PSA refers to ‘prostate specific antigen’ a protein which is made and secreted by the prostate gland.
PSA is a blood test and used as a screening tool to detect prostate cancer. Since the introduction of PSA test for screening of prostate cancer, there has been a significant decline in mortality from prostate cancer. Prior to PSA screening, over 75% of men diagnosed with prostate cancer already had cancer spread (metastasis), compared to now where less than 5% of patients diagnosed with prostate cancer have metastasis.
However, PSA is not very sensitive nor specific for prostate cancer. Both normal cells as well as cancer cells can secrete PSA and subsequently conditions such as infection of benign enlargement of prostate also can result in elevated levels of PSA. Urologists often use levels of free PSA as well as PSA velocity (rise over time) to improve the diagnostic value of PSA.
Who should have PSA screening?
There are various guidelines regarding PSA screening and it is recommended that clinicians and urologists discuss the pros and cons of screening prior to PSA testing with the patients. Generally PSA should be done once a year for:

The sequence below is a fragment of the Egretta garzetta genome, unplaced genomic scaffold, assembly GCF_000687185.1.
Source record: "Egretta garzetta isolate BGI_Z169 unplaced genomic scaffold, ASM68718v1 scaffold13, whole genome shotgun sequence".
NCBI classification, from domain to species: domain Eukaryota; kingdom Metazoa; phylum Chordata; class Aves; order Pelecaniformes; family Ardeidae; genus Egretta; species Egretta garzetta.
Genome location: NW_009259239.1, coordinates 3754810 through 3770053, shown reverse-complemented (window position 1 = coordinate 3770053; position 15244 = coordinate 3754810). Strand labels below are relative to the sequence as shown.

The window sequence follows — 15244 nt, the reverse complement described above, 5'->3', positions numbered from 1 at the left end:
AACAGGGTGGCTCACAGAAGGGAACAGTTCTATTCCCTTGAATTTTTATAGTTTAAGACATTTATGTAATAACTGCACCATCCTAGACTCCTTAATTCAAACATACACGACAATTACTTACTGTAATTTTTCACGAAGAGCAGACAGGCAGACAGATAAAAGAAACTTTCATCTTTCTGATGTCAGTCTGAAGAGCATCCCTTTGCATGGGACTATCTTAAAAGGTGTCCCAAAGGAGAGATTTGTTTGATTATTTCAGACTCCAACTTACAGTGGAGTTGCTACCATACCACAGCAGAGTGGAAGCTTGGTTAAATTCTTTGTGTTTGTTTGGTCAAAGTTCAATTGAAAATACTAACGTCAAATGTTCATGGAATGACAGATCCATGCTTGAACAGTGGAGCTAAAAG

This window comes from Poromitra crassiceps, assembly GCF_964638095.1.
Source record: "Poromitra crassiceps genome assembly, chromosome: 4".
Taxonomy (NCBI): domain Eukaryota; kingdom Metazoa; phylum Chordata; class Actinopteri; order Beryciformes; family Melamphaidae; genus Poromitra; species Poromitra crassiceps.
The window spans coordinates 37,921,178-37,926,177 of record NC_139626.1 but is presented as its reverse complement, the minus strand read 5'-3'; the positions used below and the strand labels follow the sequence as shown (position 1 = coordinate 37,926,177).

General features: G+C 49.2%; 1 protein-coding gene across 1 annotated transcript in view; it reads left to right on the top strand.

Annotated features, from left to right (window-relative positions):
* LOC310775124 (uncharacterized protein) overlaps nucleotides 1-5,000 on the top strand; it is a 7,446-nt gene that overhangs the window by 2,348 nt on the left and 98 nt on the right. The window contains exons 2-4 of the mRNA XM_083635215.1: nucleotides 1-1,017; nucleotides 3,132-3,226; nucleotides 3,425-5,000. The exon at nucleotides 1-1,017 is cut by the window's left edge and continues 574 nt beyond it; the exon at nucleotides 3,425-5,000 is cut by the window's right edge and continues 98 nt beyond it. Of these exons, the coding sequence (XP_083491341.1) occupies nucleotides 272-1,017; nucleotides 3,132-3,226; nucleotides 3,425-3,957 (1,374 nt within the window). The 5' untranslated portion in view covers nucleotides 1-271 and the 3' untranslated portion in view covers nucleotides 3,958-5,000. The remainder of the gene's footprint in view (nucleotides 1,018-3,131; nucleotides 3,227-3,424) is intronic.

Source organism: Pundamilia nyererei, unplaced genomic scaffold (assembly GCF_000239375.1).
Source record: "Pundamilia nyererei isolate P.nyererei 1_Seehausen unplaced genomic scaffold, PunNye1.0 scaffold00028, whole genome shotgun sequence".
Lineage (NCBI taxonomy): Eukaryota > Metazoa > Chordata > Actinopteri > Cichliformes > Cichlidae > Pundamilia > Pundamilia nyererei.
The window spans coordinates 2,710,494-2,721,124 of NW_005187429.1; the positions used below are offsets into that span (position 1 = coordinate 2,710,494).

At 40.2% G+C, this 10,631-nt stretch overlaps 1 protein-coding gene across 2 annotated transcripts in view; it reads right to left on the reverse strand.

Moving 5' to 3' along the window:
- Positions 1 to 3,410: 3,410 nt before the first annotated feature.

– Men aged between 50-70 years of age
– Men aged 40 and above with family history of prostate or breast cancer
– PSA could also be offered in older gentlemen (age >70 years), if they have a life expectancy of over 10 years.
What is the role of MRI in cancer screening?
MRI of prostate has recently been shown to be a valuable tool in diagnosis of prostate cancer; it also provides valuable information regarding spread of cancer beyond prostate, and helps your surgeon to determine involvement of nerves which are essential for maintaining sexual function.
MRI is usually requested by urologists for patients with high index of suspicion for cancer.